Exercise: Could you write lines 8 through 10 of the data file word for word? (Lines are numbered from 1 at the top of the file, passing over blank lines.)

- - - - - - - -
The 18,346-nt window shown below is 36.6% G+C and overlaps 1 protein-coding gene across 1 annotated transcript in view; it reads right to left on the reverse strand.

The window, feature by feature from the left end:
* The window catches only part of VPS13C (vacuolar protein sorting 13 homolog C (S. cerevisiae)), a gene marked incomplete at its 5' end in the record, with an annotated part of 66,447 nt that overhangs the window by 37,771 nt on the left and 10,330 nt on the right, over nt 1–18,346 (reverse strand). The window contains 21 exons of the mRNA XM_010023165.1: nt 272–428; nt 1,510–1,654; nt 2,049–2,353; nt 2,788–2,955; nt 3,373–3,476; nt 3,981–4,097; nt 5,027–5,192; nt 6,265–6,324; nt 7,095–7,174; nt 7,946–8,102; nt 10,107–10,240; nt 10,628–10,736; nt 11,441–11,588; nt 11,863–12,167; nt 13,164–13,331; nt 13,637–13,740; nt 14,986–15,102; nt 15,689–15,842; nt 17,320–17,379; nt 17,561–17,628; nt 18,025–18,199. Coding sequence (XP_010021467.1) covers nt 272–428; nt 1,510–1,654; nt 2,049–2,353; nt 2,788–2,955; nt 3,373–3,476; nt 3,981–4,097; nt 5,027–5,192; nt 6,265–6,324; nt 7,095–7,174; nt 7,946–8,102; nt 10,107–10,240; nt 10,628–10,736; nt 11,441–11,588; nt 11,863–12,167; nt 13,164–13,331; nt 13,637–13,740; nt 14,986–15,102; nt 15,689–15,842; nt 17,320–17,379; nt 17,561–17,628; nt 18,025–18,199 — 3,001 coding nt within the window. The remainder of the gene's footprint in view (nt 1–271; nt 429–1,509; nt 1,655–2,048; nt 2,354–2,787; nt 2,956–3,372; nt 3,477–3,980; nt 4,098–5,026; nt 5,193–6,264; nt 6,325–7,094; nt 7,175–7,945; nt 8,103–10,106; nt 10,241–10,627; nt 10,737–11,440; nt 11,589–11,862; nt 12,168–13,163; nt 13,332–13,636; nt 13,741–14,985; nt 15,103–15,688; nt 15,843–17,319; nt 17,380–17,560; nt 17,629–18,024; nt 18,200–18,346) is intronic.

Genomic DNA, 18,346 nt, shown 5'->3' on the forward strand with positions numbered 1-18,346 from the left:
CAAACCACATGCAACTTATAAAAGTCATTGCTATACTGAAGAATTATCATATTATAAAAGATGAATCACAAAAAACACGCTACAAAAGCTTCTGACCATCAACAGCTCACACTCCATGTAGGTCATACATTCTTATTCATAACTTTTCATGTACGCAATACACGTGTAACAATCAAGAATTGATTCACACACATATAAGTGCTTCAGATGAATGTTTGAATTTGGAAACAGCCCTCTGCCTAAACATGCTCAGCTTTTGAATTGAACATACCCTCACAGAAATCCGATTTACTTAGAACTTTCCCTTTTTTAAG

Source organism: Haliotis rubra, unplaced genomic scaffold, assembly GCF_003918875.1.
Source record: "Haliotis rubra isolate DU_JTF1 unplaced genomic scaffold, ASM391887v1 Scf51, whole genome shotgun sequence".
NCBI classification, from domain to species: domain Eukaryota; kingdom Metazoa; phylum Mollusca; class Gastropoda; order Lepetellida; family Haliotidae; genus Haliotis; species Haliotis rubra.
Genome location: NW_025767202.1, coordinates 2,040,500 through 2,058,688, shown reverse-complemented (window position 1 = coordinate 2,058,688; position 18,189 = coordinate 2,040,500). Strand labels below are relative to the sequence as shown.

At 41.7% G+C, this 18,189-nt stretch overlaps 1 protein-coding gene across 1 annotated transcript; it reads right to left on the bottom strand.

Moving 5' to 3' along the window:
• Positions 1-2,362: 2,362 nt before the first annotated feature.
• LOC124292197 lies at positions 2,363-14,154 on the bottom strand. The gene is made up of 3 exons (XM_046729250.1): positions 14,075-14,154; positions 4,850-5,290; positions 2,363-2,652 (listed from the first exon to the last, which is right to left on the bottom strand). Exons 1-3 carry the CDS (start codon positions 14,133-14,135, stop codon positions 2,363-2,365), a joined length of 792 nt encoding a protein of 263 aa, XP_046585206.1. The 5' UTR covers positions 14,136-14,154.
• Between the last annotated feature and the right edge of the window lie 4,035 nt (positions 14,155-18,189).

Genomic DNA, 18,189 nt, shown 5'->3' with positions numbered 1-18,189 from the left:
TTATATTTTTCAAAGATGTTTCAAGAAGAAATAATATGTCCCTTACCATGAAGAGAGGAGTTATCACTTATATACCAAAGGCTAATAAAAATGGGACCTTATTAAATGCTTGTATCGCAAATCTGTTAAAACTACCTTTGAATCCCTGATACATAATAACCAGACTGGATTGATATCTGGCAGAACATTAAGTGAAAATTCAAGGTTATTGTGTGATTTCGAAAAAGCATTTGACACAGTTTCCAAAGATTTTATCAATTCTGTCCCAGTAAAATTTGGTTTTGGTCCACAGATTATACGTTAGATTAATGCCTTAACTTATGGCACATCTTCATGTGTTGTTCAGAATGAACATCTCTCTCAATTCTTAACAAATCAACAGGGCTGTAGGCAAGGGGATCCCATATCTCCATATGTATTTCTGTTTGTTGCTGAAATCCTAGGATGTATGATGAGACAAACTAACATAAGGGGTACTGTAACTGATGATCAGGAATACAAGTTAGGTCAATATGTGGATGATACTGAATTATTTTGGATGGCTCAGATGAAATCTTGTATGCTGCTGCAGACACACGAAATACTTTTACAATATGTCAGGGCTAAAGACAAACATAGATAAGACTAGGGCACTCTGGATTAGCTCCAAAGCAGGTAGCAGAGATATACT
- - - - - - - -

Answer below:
NCBI classification, from domain to species: domain Eukaryota; kingdom Metazoa; phylum Mollusca; class Gastropoda; order Lepetellida; family Haliotidae; genus Haliotis; species Haliotis rubra.
Genome location: NW_025767202.1, coordinates 2,040,500 through 2,058,688, shown reverse-complemented (window position 1 = coordinate 2,058,688; position 18,189 = coordinate 2,040,500). Strand labels below are relative to the sequence as shown.

At 41.7% G+C, this 18,189-nt stretch overlaps 1 protein-coding gene across 1 annotated transcript; it reads right to left on the bottom strand.